We found that MeroGelwas mostly absorbed within 2-3 weeks following surgery.At the 2-week review, all patients had a healed patent ostium with a lining ofintact epithelial mucosa. At the final review, the ostium was surrounded by healthy epithelial mucosa in 41 patients (Fig 3D). The anatomic success rate was 85.4%(41/48), the same as that of the functional rate. At the final review, although most patients had variable degrees of fibrosis proliferation present within 4-5mm of the ostium, the ostiumremained patent in 41 patients. Complete ostial closure due to scarringwas seen in 5 patients while 2 patients had granulationtissue obstructing the ostia. All the7 failed patients denied further treatment. The postoperative complications were observed in14 cases, including mild epistaxis (5), nasal discomfort and dryness (8), and olfactory dysfunction (4).
To date, various modalities such as direct anastomosis of the remaining patent canaliculus to the lacrimal sac and canaliculo-DCR have been applied to manage refractory CCO with normal lacrimal sac with satisfactory outcomes.1-12 However, literature on the management of refractory CCO with an undetectable lacrimal sac as seen in this case series is very limited. In most cases, performing a CDCR with a Jones tube insertion is usually the only option14.
Our study showed that over 85% of our patients had their physiological tear drainage restored. This is comparable to that of a primary CDCR with a Jones tube insertion. Its success rate has been reported to be between 14.0% and 83.9%.With modifications of the Jones tube and improvements to its implant techniques, the anatomic success rate can be increased to 100%.13-18,27However, its functional success rates range from 57.0% to100%.13-18Many studies have also demonstrated high rates of tube problems with the use of a Jones tube, including tube dysfunction, obstruction, displacement, infection, bleeding and ocular surface irritation, as well as poor patient satisfaction, with up to 46.7% of patients being unsatisfied.13-18,27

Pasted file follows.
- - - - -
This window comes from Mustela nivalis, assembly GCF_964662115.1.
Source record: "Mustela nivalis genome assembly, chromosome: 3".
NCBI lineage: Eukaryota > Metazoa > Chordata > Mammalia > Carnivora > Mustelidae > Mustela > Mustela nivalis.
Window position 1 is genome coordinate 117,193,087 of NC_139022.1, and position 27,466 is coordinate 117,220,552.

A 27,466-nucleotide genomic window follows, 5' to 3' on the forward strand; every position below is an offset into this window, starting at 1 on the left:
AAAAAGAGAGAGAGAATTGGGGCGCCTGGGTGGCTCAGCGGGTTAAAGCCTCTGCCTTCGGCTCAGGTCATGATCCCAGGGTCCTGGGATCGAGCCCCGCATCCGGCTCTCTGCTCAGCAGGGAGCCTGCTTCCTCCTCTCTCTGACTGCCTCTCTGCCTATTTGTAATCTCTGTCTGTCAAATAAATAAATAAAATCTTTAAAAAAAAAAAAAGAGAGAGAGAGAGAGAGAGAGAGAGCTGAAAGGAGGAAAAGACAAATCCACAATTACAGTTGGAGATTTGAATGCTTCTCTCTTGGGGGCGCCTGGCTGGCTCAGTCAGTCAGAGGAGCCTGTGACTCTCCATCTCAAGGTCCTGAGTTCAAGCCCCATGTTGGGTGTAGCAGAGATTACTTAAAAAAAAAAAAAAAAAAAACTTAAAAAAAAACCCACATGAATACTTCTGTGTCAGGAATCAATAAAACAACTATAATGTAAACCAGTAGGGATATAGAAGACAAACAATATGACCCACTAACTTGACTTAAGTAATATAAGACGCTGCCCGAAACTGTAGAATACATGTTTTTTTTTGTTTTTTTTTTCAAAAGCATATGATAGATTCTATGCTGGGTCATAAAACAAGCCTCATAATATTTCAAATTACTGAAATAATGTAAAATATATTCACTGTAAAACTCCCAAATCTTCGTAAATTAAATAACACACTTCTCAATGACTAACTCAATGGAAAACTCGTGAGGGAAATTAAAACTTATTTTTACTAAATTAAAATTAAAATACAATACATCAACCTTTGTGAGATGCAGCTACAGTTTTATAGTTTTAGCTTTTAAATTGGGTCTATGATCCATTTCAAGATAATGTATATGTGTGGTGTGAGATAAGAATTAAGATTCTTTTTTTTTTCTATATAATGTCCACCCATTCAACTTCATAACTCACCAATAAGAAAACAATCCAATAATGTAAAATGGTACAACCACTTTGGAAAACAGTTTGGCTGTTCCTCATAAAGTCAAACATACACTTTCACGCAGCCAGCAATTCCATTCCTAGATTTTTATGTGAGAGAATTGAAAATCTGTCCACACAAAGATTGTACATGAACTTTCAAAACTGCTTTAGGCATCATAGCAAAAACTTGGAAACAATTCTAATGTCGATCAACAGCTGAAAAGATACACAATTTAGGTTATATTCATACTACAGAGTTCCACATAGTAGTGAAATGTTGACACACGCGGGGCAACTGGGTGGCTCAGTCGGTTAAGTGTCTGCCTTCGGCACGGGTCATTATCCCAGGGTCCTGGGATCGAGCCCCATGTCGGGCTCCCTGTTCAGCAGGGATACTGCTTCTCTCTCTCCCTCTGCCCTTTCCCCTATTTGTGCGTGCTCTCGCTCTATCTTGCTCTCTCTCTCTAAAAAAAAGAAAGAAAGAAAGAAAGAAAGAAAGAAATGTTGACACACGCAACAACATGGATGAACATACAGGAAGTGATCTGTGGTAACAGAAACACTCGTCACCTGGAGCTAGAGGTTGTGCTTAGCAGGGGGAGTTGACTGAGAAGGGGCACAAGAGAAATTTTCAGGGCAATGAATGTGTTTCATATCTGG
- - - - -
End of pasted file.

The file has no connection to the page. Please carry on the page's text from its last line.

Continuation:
Theoretically, for refractory CCO with an unidentifiable lacrimal sac, resecting the obstructed segment and then connecting the remained patent canaliculusto nasal mucosa, namely canaliculo-rhinostomy is more anatomically in line with the normal mechanism of tear drainage. However, this procedure has rarely been reportedand its low popularity may be due to its technical difficulty as well as its uncertain outcome. This surgical procedure was once mentioned by Rycoft in 1951, but no details on the surgical outcome was provided.22 Doucet and Hurwitz previously described the use of canaliculorhinostomy to reconstruct the lacrimal system case series of 30 failed lacrimal surgeries.20 They reported a functional success rate of more than two thirds with a minimum follow-up of 9 months. Using this technique to deal with CCO with no or undetectable lacrimal sac due to trauma, previous DCR or dacryocystectomy, Lee et al reported that the mean anatomic and functional success rates of canaliculorhinostomy in patients with distal canalicular obstruction and lacking a structurally functional lacrimal sac to be87.5% and 81.3% respectively.21 However, all these previous studies adopted the external approach similar as external DCR.